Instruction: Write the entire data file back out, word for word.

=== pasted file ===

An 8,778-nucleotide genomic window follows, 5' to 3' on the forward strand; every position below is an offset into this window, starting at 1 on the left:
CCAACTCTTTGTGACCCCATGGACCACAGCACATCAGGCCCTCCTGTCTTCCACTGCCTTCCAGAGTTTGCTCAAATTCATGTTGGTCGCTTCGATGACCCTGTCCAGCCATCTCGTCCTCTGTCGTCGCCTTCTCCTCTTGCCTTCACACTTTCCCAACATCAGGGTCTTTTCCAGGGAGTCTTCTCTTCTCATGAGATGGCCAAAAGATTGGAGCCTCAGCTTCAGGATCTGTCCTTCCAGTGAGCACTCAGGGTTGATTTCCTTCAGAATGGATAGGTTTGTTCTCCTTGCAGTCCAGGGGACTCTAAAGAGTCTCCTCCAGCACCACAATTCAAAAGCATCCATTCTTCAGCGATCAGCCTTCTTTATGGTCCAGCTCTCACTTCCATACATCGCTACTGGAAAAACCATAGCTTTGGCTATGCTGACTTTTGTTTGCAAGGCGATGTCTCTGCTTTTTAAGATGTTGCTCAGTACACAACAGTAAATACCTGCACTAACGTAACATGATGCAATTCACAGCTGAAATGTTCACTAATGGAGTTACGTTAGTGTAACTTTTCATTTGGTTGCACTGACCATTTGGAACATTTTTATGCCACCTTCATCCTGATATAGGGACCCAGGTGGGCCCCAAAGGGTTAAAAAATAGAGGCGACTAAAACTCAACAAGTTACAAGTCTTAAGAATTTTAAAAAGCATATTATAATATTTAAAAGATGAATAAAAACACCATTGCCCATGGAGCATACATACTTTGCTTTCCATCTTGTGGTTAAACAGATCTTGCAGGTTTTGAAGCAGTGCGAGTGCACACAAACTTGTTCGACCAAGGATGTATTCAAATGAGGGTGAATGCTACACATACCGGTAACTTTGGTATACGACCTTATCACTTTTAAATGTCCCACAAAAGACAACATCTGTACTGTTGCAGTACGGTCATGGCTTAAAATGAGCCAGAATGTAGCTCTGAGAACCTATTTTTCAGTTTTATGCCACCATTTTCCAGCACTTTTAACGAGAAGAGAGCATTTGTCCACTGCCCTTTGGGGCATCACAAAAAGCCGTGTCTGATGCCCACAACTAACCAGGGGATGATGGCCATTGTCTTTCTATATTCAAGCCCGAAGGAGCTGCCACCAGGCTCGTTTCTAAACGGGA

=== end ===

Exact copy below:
An 8,778-nucleotide genomic window follows, 5' to 3' on the forward strand; every position below is an offset into this window, starting at 1 on the left:
CCAACTCTTTGTGACCCCATGGACCACAGCACATCAGGCCCTCCTGTCTTCCACTGCCTTCCAGAGTTTGCTCAAATTCATGTTGGTCGCTTCGATGACCCTGTCCAGCCATCTCGTCCTCTGTCGTCGCCTTCTCCTCTTGCCTTCACACTTTCCCAACATCAGGGTCTTTTCCAGGGAGTCTTCTCTTCTCATGAGATGGCCAAAAGATTGGAGCCTCAGCTTCAGGATCTGTCCTTCCAGTGAGCACTCAGGGTTGATTTCCTTCAGAATGGATAGGTTTGTTCTCCTTGCAGTCCAGGGGACTCTAAAGAGTCTCCTCCAGCACCACAATTCAAAAGCATCCATTCTTCAGCGATCAGCCTTCTTTATGGTCCAGCTCTCACTTCCATACATCGCTACTGGAAAAACCATAGCTTTGGCTATGCTGACTTTTGTTTGCAAGGCGATGTCTCTGCTTTTTAAGATGTTGCTCAGTACACAACAGTAAATACCTGCACTAACGTAACATGATGCAATTCACAGCTGAAATGTTCACTAATGGAGTTACGTTAGTGTAACTTTTCATTTGGTTGCACTGACCATTTGGAACATTTTTATGCCACCTTCATCCTGATATAGGGACCCAGGTGGGCCCCAAAGGGTTAAAAAATAGAGGCGACTAAAACTCAACAAGTTACAAGTCTTAAGAATTTTAAAAAGCATATTATAATATTTAAAAGATGAATAAAAACACCATTGCCCATGGAGCATACATACTTTGCTTTCCATCTTGTGGTTAAACAGATCTTGCAGGTTTTGAAGCAGTGCGAGTGCACACAAACTTGTTCGACCAAGGATGTATTCAAATGAGGGTGAATGCTACACATACCGGTAACTTTGGTATACGACCTTATCACTTTTAAATGTCCCACAAAAGACAACATCTGTACTGTTGCAGTACGGTCATGGCTTAAAATGAGCCAGAATGTAGCTCTGAGAACCTATTTTTCAGTTTTATGCCACCATTTTCCAGCACTTTTAACGAGAAGAGAGCATTTGTCCACTGCCCTTTGGGGCATCACAAAAAGCCGTGTCTGATGCCCACAACTAACCAGGGGATGATGGCCATTGTCTTTCTATATTCAAGCCCGAAGGAGCTGCCACCAGGCTCGTTTCTAAACGGGA